I’m part of a research team that has been following more than 800 Black American families for almost 25 years. We found that people who had reported experiencing high levels of racial discrimination when they were young teenagers had significantly higher levels of depression in their 20s than those who hadn’t. This elevated depression, in turn, showed up in their blood samples, which revealed accelerated aging on a cellular level.
Our research is not the first to show Black Americans live sicker lives and die younger than other racial or ethnic groups. The experience of constant and accumulating stress due to racism throughout an individual’s lifetime can wear and tear down the body – literally “getting under the skin” to affect health.
These findings highlight how stress from racism, particularly experienced early in life, can affect the mental and physical health disparities seen among Black Americans.
Why it matters
As news stories of Black American women, men and children being killed due to racial injustice persist, our research on the effects of racism continue to have significant implications.
In 2019, the American Academy of Pediatrics identified racism as having a profound impact on the health of children, adolescents, emerging adults and their families. Our findings support this conclusion – and show the need for society to truly reflect on the lifelong impact racism can have on a Black child’s ability to prosper in the U.S.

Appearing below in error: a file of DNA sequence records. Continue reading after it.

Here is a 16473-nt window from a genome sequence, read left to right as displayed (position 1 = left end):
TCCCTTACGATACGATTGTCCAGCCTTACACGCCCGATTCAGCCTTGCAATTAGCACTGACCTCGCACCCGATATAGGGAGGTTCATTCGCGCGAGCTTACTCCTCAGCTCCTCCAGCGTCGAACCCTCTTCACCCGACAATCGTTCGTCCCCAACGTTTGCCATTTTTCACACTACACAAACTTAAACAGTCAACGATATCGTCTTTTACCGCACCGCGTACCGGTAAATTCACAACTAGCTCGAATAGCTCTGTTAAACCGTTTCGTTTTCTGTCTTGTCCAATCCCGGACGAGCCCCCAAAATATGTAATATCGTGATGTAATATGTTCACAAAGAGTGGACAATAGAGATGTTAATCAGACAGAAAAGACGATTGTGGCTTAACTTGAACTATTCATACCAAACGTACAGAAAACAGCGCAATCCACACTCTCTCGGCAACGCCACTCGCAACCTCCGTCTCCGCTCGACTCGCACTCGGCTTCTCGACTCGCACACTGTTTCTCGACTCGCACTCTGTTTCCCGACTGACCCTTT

How we do the work
The Family and Community Health Study, established in 1996 at Iowa State University and the University of Georgia, is looking at how stress, neighborhood characteristics and other factors affect Black American parents and their children over a lifetime. Participants were recruited from rural, suburban and metropolitan communities. Funded by the National Institutes of Health, this research is the largest study of African American families in the U.S., with 800 families participating.
Researchers collected data – including self-reported questionnaires on experiences of racial discrimination and depressive symptoms – every two to three years. In 2015, the team started taking blood samples, too, to assess participants’ risks for heart disease and diabetes, as well as test for biomarkers that predict the early onset of these diseases.
Our study shows how vital it is to think about how mental and physical health difficulties are interconnected.
Some of the next steps for our work include focusing more closely on the accelerated aging process. We also will look at resiliency and early life interventions that could possibly offset and prevent health decline among Black Americans.
Due to COVID-19, the next scheduled blood sample collection has been delayed until at least spring 2021. The original children from this study will be in their mid- to late 30s and might possibly be experiencing chronic illnesses at this age due, in part, to accelerated aging.
With continued research, my colleagues and I hope to identify ways to interrupt the harmful effects of racism so that Black lives matter and are able to thrive.
Republished with permission under license from The Conversation under a Creative Commons license.